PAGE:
We saw a Mind Map that took up the complete wall of the classroom and evolved over the year-it served as an ongoing summary of the students' learning in a middleschool English class. • Flow with ideas radiating out from each of those key ideas. or extend to make it responsive to your students' needs. place the word by tge visual. the space. • Record all the ideas that come to you . Brainstorm for the key ideas related to that topic. the amount students know. the time. Then position those visuals that make sense to you around the outside of the visual you placed in the centre of the map.this can be personal or group brainstorming. Again. think of visuals that capture the essence of that idea and place them in a way that makes sense to you. connect with lines. as well as the brain's propensity for creating patterns and its need for talk. . You can also have students cut and paste pictures from magazines instead of (or along with) their drawings. feel free to add. Put in the key word and then connect the key words to the centre topic with a line or bubbles. adapt. The following steps are only suggestions. again. Steps in Creating a Basic Mind Map 00 2. 1. For example. talk through the journey you took to conceptualize the key ideas related to the topic. Explore the relationships between different aspects of the map. • Draw a picture or symbol that represents each of the key ideas you brainstormed." They put a picture of the bridge in the middle. • In your mind or with a partner. . SIZE: If the Mind Map is to be a poster for sharing. • Think of a visual that captures the essence of that topic and place that visual in the centre of the paper using colours that will assist you to remember that idea. The size of paper will depend on the topic. • Continue until you have exhausted the topic.Steps in Creating a Basic Mind Map MATERIALS: Each student or group of students will need a sheet of paper and coloured pens or crayons. the time. the students did a Mind Map of the story "The Billy Goats Gruff. Reflect with a partner or with small groups or with the class -perhaps a Three-Step. 3. Remember that when you do this with a partner. Select a topic (for example "the heart" or "factoring" or "poetry" or "democracy"). the size will be different than if it is to serve as notes and placed in a binder for review before a test. Now you can simply pick out the most important ideas that will branch out first or you can group those ideas into common categories give each of those categories a label and then those become the first key ideas.Interview or Gallery Tour. you are attending to five of the eight intelligences identified by Howard Gardner. Then. in a kindergarten class. or your patience. and what you are going to do with the Mind Maps.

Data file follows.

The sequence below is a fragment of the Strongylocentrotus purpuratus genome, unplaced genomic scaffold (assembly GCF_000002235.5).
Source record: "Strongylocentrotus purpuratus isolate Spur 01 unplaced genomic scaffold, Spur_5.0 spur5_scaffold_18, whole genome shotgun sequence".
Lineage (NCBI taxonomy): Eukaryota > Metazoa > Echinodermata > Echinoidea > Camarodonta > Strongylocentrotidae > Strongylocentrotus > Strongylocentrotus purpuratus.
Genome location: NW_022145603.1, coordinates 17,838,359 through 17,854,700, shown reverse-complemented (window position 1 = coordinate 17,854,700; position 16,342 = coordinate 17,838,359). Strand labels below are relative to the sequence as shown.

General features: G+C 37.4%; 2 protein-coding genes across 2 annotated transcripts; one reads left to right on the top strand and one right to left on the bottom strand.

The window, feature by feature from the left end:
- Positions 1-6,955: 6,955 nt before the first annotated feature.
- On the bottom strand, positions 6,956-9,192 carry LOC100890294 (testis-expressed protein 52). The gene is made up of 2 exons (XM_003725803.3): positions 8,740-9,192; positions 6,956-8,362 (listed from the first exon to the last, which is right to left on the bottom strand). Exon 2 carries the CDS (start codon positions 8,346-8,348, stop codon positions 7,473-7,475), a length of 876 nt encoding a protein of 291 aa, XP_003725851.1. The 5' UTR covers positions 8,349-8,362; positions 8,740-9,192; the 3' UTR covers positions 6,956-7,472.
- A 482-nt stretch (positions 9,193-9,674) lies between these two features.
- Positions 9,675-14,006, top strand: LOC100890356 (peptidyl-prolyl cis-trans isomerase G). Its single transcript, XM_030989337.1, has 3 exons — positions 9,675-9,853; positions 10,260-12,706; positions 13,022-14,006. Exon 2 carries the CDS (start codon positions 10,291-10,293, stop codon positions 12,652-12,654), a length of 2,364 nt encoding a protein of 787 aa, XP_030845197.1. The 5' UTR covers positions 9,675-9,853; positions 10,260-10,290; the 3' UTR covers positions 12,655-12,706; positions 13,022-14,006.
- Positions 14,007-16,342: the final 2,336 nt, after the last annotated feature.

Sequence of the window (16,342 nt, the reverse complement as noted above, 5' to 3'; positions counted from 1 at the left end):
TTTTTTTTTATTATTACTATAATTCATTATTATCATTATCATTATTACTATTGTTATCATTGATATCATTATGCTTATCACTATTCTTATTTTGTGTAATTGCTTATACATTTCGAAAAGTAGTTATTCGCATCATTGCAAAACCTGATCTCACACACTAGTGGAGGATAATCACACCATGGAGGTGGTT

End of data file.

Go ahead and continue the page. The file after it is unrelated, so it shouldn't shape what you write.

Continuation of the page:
Compare and contrast each of the sets. Try to identify the essential characteristics or critical attributes of both Mind Maps and Concept Maps.Concept Attainment Process: Mind Maps and Concept Maps On this page and the next are four examples of Mind Maps. grade one's first attempt at Mind Mapping related to what information maps provide university student's first attempt at Mind Mapping issues/topics related to water ecology . Following those are two pages containing four examples of Concept Maps. On page 283 there are two testers and a place to write down your thinking. You can then turn to the section that describes each of the two processes to compare your thinking with that of Tony Buzan (Mind Mapping) and Joseph Novak (Concept Mapping).

r grade eight student's second attempt at Mind Mapping Source: Beyond Monet / Barrie Bennett / Carol Rolheiser... 2001 .[ ..